Monthly Archives: December 2012

This skirt ain’t gonna make itself. . .

So very true.

I made a claim last year that I was going to make a 100-mile skirt. I am going to use the pattern from the Claudia Evilla skirt by Ruth Sorensen. I featured the finished version of my first skirt back in August 2011. It’s a great skirt and I love everything about it.

Since then I’ve been making the yarn. Or thinking about making the yarn, mostly thinking about it to be honest.

I had a lot of work to do to even get to the spinning stage — first I had to comb all that nasty alpaca; then I had to get more of it which required asking a friend to return I gift I had given her. Then in another panicked moment of “I don’t have enough fibre to make this skirt”  I had to ask another friend to give me her March 2011 fibre club braid.

Then there was the spinning. Here’s what I’ve spun up this far. It may not look like a lot (she writes defensively) but it’s spun really fine and it’s a lot of yardage.

I want to start plying these singles, but I want to be absolutely sure that I have more blue yarn than the grey — so I”ll make one bobbin of a two-ply blue and grey using every inch of the grey.  Any left over blue will be added to and used to ply with the second grey bobbin.  My plan is to make a 2 x 2 cabled yarn, using blue and grey singles.  I blogged about it in late January, here’s the result of my experiments.

So while I watched the repeat of the Canada/US junior hockey game this morning, I got spinning some more of the blue.  I said a while back this was going to be a spinning marathon, I just have to get down to it, because as I noted in the title of this blog post, this skirt ain’t gonna make itself.

And if, but probably when I run out of yarn, I still have all of this fibre waiting to be processed and spun. This is the only project I am going to do for the next two days. Let’s see how far along I get.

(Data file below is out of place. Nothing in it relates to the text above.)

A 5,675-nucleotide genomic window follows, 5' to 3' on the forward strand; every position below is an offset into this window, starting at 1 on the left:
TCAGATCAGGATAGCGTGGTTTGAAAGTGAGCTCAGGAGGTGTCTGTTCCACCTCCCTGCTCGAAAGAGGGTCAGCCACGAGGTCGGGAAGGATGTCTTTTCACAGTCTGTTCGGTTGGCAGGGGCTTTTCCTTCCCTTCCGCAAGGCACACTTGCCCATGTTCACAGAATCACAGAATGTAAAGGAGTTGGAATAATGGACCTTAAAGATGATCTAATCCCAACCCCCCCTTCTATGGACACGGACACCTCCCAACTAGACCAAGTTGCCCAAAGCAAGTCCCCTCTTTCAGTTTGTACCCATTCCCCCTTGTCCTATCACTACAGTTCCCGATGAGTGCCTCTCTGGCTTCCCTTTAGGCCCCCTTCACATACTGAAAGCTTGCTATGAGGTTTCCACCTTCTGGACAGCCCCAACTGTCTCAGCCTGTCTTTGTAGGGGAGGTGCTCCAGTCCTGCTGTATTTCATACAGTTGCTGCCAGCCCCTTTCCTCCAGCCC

Knitting on the Go: Part 1

I live in the countryside outside of Vancouver. I work in the city. While often I am able to work from home, I do spend a considerable amount of time commuting each week. As a result, I’ve learned how to knit on the go.

Knitting on a bus, train or even in a car can be a tricky business.  You don’t have a lot of space, in fact there is very little elbow room.  It’s often difficult to consult patterns, especially ones in books.  With the exception of mitts or hats, it is hard to try things on for size. I leave early and arrive home late so many times it’s dark on the bus. Because of the myriad of distractions around you, the knitting you are doing needs to be fairly mindless, but not too much so or it will lull you in sleep.  And finally, some people are self-conscious about knitting in public. People tend to stare at you and some even ask questions. With all these challenges in mind, why on earth would you even try?

I conquered the process of knitting on the go due to the basic facts that on my commute I have an abundance of time, my hands are free, and I desperately need something to distract me from the tedium of the travel around me.

So here are a few things I’ve learned. First, the item I’m knitting has to be compact. A pair of socks, mitts or a hat are great things to knit on the train. Having a pattern that is easily to memorize is an added bonus. That’s where these lovely mitts come in. They are from the yarn I dyed on a Good day to day. The yarn for these mitts came from the Magic of rainwater experiment.

I love the Baby Fan Lace mitts by Morgan Wolf. They are lovely to knit and the fan lace pattern is easy to memorize. The only problem with knitting these is when I come to the thumb gusset. It’s not a difficult thing to do, but it does require concentration. The thumb gusset increases happen on every third row and the fan lace pattern is over four rows. So to stay on track you need to follow the lace chart and check off your progress. This is a wee bit tricky on the bus/train as you need to keep the pattern nearby and a pen at ready.